a primer on vows

By Diogenes (articles ) | Dec 01, 2005

Here's an address I've never heard a new priest give, but wish I had. With appropriate changes, it applies equally to marriage promises and military oaths of loyalty.

Thanks to you all for coming today as witnesses to my vows of priestly chastity. I'd like to take this opportunity to explain briefly what a vow means and why your witnessing this profession is essential.

First of all, as a free man with a free will, there is no act enjoined by the vow that I couldn't perform perfectly well without it, no act proscribed by the vow that I couldn't avoid perfectly well if I'd never professed it. So why take it at all?

No one takes a vow to eat when hungry or to drink when thirsty. All vows (oaths, promises) involve commitment to duties that, at least on some occasions, are difficult to fulfill. No one is obliged to assume such a commitment, and no blame attaches to the man who judges the prospective hardship too great for him and declines to embark on it. But I've noticed that a life free of commitment is also devoid of meaning, and, conversely, those whose commitments entail the gravest hardships are precisely the persons whose lives really matter. It's a risk I'm free to decline, but a risk I'm willing to take.

Now pay attention: I'm staking my reputation on the undertaking that I'll keep my vow, even where it's difficult to do so. And that's where you come in.

Every person, the Church teaches, has a right to his good name. And I claim that right from you as fellow human beings. In concrete terms, I ask for the ordinary freedom from slander, detraction, and rash judgment that you should extend to any person. And since I'm embarking on a commitment that is potentially difficult to keep, I'm asking for your good will, and the benefit of the doubt, in situations where gossip or ambiguous circumstances link my name with infamy.

However, by my vow I am indemnifying you against the eventuality of your backing me when I've let you down. I am hereby forfeiting my right to a good name if I break the commitment to which you are witnesses today. Should I ever break this vow, I give you my permission to treat me with contempt, to hold me up for ridicule, to broadcast my iniquities on television, radio, or the Web. You may decide to forgo any or all of the above, but should you take them to the furthest extent, you do me no injustice.

I can't pretend that I'm not anxious at the prospect of becoming the object of scorn. But this very anxiety will help me keep my commitment -- and that's part of the reason I'm not making this vow in secret but have invited you here of my own free will. Further, I promise to defend your prerogative to exercise your right of contumely, if -- which God forfend -- I default on the undertaking you're about to witness. If I let you down, and if you then take a can of spray-paint and write FATHER X SOLICITS MOLDAVIAN STEAMFITTERS TO ACTS OF UNNATURAL VICE in day-glo orange letters on the side of my rectory, and if our bishop rebukes you -- I promise to take your side against the bishop's. You'd be acting within the entitlement I give you today.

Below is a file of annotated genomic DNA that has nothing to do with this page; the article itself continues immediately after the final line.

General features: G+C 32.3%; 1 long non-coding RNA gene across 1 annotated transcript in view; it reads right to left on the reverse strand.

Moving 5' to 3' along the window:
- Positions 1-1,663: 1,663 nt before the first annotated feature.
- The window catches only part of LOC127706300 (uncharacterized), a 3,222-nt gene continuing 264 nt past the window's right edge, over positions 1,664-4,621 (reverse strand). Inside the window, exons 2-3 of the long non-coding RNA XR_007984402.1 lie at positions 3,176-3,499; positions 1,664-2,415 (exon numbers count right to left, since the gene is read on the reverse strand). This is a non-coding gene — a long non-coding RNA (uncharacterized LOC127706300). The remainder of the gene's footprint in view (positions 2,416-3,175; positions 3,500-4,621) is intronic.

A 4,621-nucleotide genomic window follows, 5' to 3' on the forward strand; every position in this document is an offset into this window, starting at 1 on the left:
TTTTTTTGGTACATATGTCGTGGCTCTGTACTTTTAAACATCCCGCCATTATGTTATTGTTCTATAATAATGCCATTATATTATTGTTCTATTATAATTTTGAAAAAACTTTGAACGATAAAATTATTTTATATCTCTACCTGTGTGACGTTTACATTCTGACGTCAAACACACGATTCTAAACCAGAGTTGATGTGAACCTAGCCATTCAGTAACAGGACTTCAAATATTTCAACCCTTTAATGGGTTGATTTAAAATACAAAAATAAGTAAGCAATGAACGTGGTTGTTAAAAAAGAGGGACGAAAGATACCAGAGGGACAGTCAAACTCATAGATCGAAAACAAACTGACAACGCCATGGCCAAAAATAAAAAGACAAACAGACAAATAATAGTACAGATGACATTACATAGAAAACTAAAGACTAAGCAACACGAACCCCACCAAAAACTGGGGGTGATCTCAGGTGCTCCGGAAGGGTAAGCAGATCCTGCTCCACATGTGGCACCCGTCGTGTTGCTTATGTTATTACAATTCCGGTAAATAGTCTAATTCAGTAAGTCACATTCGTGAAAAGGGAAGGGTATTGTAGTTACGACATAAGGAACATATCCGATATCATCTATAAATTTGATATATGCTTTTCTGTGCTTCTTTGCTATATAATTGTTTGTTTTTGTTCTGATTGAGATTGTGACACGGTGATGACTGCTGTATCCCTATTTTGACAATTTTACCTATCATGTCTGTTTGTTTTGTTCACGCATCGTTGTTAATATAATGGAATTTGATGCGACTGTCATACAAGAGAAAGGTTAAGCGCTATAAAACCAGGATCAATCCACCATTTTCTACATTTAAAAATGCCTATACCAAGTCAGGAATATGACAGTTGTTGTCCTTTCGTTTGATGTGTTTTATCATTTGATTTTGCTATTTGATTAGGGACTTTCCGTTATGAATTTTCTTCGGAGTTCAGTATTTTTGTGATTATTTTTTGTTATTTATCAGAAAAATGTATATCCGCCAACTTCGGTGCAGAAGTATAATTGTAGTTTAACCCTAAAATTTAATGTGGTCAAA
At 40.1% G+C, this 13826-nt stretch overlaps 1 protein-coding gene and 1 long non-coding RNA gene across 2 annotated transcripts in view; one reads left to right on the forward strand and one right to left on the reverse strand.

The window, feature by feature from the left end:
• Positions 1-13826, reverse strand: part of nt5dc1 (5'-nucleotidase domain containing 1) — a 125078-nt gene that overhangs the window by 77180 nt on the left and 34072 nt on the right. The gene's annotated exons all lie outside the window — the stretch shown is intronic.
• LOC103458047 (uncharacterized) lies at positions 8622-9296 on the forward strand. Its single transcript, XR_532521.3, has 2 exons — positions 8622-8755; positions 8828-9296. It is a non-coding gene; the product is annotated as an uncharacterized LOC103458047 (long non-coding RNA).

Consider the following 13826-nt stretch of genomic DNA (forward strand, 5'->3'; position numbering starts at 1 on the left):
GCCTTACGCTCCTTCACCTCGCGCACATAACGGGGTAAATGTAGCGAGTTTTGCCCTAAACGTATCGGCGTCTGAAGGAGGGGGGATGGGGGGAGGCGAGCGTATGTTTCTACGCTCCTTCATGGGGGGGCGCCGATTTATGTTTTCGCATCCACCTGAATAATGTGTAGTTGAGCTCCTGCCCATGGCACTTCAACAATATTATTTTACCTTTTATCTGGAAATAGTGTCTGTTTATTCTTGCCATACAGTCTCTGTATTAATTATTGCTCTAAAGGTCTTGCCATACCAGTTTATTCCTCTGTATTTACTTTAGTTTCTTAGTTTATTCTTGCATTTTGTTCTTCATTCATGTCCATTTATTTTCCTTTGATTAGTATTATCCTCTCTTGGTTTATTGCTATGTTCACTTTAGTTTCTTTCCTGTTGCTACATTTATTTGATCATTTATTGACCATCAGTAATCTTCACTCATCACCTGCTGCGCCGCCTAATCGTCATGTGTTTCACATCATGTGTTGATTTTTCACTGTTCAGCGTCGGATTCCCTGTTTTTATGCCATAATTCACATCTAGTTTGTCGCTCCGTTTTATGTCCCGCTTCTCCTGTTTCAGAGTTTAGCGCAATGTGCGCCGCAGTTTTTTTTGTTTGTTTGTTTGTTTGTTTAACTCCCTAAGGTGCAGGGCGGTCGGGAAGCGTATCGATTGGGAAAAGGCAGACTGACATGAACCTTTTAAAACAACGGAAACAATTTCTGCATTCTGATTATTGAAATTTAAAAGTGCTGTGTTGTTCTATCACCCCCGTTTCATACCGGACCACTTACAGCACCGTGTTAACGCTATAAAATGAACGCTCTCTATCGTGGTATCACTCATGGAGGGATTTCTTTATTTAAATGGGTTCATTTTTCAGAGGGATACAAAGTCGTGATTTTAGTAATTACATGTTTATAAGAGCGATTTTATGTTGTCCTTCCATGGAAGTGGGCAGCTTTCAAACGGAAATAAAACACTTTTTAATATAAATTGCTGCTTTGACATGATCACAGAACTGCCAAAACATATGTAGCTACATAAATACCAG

I ask for your prayers as I pronounce this vow and continued prayers as I struggle to keep it. Any doubts about what we're here for? Then do your job.

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  • Posted by: - Dec. 03, 2005 12:54 AM ET USA

    Don Vicente: Are these vows, or are they promises that one makes during Holy Orders? As was pointed out, the twain differ in that a vow is very much more binding than the other(depending upon context, of course). One other question, please: Why is the vow/promise of obedience repeated during priestly ordination, whilst the vow/promise of chastity is not? Is there some doctrinal rationale? Anyone, please?

  • Posted by: Don Vicente - Dec. 02, 2005 10:16 AM ET USA

    An interesting sidelight: The committment to celibacy and also to obey your Bishop are both taken solemnly at ordination to the Diaconate. When the transitional deacon is later ordained to the priesthood, only the promise to give the Bishop "obedience and respect" is repeated -- the committment to celibacy is not repeated. (I know; I've been there.) After 28 years as a priest, I am beginning to realize that obedience may be the more difficult committment. Just a thought. Happy Advent.

  • Posted by: - Dec. 02, 2005 4:20 AM ET USA

    I've noted that the modern patois now refers not to a "vow" of celibacy or chastity, but rather the tepid "promise" of the same, usually appearing in the form of some bishop's comment on a priest who has failed to abide his vows/promises. I suppose the unspoken rationale is that promises are somehow less serious undertakings than vows, and the consequences for breaking them correspondingly less grave. Vows are forever, I guess, while promises disappear in the wind.

  • Posted by: - Dec. 01, 2005 9:43 PM ET USA


  • Posted by: - Dec. 01, 2005 7:50 PM ET USA

    Is Uncle Di's excellent mind at work here or is this an authentic quotation? From whom?

  • Posted by: Vincit omnia amor - Dec. 01, 2005 6:20 PM ET USA

    Excellent reflection! One question though: are MOLDAVIAN STEAMFITTERS from Moldova, or is that the name of the union or company? LOL

  • Posted by: - Dec. 01, 2005 2:58 PM ET USA

    Crimminy! After reading that *I'm* ready to enter the Diaconate and enter the priesthood if my wife (God forbid) predeceases me. Well Done!